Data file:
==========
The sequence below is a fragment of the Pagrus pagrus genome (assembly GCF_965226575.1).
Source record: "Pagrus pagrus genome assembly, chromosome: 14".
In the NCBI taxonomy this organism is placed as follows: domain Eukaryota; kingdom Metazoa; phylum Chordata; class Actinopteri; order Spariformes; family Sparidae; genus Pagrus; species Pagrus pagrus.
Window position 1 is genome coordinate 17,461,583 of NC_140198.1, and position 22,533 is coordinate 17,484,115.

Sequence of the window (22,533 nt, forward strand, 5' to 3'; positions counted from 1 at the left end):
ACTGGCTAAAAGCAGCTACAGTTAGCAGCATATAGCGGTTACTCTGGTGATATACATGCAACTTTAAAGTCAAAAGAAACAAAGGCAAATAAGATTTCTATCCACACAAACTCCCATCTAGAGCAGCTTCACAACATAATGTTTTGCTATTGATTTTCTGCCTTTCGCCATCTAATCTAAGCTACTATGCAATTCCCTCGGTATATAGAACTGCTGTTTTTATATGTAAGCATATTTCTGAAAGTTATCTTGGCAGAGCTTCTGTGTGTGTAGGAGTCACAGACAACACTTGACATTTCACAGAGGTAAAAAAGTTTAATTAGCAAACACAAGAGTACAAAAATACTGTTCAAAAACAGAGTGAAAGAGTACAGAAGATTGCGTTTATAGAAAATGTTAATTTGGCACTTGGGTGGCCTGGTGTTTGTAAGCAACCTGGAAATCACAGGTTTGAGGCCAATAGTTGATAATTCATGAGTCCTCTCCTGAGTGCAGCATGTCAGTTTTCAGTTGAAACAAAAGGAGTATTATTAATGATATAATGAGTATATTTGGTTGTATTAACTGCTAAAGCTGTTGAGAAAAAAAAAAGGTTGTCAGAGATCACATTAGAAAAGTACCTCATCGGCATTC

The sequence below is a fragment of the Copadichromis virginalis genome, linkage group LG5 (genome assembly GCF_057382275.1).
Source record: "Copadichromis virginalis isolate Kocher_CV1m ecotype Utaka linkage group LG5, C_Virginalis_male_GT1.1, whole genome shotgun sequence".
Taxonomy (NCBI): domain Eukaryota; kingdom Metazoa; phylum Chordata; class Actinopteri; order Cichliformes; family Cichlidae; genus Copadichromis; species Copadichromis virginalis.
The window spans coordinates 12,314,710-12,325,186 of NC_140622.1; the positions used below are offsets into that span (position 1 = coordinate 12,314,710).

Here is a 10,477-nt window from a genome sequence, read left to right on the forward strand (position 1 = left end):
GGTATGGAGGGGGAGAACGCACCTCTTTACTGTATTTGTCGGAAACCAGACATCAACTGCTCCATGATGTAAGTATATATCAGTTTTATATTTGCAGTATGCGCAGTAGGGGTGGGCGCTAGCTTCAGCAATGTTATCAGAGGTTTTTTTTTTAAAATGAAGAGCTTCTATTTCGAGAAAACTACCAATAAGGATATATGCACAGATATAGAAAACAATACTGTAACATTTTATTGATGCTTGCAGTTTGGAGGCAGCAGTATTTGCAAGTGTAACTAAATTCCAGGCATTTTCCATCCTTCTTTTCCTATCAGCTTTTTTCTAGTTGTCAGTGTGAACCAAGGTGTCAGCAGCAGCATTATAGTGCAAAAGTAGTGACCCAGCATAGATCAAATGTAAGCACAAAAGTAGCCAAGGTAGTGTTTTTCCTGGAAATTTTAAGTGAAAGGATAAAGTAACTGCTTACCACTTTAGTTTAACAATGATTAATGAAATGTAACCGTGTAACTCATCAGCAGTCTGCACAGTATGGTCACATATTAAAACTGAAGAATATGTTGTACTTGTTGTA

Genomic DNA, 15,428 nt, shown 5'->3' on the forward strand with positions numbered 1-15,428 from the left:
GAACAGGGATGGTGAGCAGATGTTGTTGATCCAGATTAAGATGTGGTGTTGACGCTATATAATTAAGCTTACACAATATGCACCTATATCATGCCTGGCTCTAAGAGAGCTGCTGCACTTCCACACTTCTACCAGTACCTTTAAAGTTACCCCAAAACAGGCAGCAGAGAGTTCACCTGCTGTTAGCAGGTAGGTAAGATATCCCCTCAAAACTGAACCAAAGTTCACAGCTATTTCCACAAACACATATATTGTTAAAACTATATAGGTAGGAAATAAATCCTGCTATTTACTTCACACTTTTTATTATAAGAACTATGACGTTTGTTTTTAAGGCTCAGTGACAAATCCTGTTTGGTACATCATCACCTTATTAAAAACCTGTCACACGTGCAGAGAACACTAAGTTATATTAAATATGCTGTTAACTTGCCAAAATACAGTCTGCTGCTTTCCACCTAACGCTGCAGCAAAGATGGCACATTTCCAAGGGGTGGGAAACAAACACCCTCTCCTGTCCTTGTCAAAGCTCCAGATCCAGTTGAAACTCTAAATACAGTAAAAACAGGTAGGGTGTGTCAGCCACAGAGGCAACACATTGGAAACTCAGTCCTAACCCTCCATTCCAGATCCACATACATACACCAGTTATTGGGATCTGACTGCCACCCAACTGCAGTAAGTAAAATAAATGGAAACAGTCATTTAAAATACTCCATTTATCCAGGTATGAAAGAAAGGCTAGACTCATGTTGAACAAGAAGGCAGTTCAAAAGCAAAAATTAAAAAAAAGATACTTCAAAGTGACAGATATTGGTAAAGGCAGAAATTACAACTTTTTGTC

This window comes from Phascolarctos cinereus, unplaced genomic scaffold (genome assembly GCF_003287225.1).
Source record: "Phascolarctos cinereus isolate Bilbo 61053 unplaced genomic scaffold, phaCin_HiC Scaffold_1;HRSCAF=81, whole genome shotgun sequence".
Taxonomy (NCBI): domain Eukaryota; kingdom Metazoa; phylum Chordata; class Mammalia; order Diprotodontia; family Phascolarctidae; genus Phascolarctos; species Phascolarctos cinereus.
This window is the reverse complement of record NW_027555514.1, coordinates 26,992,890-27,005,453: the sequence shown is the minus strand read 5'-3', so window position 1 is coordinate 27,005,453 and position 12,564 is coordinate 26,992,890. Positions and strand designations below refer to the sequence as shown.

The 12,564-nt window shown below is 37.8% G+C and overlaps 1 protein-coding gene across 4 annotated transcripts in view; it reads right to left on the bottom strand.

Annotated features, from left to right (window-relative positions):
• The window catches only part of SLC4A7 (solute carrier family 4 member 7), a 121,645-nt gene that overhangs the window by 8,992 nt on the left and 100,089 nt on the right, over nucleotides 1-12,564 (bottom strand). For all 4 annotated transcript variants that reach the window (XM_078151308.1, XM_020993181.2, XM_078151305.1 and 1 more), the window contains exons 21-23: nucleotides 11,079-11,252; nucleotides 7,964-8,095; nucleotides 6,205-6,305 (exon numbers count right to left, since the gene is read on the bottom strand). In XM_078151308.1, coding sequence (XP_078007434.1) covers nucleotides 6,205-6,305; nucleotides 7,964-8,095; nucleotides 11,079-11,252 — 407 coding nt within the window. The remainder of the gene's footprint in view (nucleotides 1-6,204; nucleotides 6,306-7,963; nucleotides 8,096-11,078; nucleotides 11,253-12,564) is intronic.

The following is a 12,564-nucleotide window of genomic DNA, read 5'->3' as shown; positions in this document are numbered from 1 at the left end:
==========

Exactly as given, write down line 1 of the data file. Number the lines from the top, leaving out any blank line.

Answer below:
The sequence below is a fragment of the Pagrus pagrus genome (assembly GCF_965226575.1).